• Generation Mental Health Team

2020 has brought a different meaning to the word normal.

It’s a tough time for all of us…but we can get through it as a collective.

The coronavirus (COVID-19) pandemic that emerged in November 2019 has left the world facing a plethora of new experiences and new emotions. In fact, one could almost say COVID19 virus reformed the world in ways that were not expected- at least to this magnitude. When national governments around the world started issuing nation-wide lockdown procedures, closing down borders, schools, universities, preventing large school gatherings, and workplaces started implementing working from home procedures; 2020 has brought a different meaning to the word normal.

Life before the virus was moving at such a fast speed, the idea of staying at home for a bit may have brought some sort of relief. In fact, it could have been seen as a golden opportunity to take a pause from the stresses of our daily lives, perhaps even take some time to find our hidden interests and hobbies we had put on the back burner, since we were “too busy”. Although it was a good change initially, as quarantine measures extended, the question of when our lives would return to normal became a persistent thought. Personally, I longed to be able to take my car out to work, to interact with my friends and colleagues again, in person rather than virtually. I miss lining up outside the movie theatre amongst a crowd of other enthusiastic movie junkies on premiere day. I miss sipping on a cup of cold brew coffee inside my local coffee shop. I know I will miss patio season in Toronto this summer, and mostly, I miss having the option to travel the world. That was my “before virus normal.” Now, much like everyone else, I am enduring a different kind of normal; one which often leaves me feeling extremely low. Especially when realizing that all of the plans and opportunities that I had before the virus became a global pandemic, were postponed or non-existent.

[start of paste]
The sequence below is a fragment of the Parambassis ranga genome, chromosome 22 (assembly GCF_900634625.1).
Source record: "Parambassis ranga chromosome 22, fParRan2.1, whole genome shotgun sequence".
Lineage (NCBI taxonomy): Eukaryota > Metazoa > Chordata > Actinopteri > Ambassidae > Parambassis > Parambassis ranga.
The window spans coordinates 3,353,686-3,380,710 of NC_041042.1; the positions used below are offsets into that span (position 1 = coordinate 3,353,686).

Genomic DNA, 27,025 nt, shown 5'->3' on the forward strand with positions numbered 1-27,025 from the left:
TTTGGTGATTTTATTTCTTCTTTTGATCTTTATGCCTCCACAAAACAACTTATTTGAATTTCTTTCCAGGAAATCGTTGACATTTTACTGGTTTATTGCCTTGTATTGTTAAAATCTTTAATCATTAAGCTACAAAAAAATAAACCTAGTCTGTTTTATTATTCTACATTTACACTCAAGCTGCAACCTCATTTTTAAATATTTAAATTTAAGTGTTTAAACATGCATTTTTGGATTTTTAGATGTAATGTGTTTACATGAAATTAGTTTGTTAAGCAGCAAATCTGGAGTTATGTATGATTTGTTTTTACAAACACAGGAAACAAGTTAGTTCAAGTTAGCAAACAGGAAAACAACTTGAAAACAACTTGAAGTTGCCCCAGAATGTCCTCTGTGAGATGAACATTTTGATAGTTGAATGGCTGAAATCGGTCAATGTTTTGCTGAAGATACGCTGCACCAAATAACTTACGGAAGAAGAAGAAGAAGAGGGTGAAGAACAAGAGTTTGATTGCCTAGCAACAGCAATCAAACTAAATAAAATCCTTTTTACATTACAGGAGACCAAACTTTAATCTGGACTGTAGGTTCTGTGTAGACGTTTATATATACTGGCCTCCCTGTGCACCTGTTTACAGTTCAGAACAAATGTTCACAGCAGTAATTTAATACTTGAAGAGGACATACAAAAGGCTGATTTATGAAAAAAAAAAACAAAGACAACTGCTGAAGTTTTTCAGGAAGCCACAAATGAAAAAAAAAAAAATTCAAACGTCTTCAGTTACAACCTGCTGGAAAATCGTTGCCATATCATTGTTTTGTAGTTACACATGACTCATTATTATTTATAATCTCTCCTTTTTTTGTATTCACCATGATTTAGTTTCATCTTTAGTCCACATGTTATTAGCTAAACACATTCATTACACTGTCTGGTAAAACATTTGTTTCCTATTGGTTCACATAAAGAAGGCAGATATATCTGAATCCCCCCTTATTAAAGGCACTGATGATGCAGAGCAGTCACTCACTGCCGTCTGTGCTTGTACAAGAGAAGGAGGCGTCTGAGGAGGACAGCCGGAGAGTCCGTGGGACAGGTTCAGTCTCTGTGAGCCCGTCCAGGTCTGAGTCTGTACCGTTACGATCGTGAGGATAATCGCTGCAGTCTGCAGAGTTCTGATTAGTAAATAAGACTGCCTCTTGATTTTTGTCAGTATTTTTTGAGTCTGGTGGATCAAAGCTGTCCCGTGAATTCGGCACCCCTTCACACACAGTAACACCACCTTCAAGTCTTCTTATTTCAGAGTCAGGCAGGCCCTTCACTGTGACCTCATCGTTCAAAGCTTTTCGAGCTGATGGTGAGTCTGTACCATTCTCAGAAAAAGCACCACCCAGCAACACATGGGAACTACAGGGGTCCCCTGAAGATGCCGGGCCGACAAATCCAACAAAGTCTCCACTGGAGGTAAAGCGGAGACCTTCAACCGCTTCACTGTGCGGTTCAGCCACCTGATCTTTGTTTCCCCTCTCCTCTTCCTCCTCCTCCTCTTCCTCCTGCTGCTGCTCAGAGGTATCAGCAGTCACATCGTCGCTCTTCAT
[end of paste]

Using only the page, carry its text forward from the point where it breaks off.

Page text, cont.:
I recently watched as groups of people protested against quarantine and lockdown measures on CBC news (a news channel in Canada). In that moment, the first thought that came to mind was how detrimental this was to our progress in flattening the curve. Yes, we are all panic stricken, many of us are missing out on how our lives were before the virus. However, by gathering in large groups and protesting against lockdown measures, we run the risk of harming those around us and unjustly those that are adhering to the national protocols.

Source: New York Post, 2020

During these testing times, it’s important to realize that yearning for our lives before the virus is not a crime. Yet, we should do our best to ensure that we do not let our emotions take over the essentiality to follow safe protocols. COVID-19 is a global problem, one which indeed tests us very much so, but this is also a problem that can be overcome, if we stand united as a collective against the virus.

By Lahmea Navaratnerajah, GenMH Peer Advisory Board Member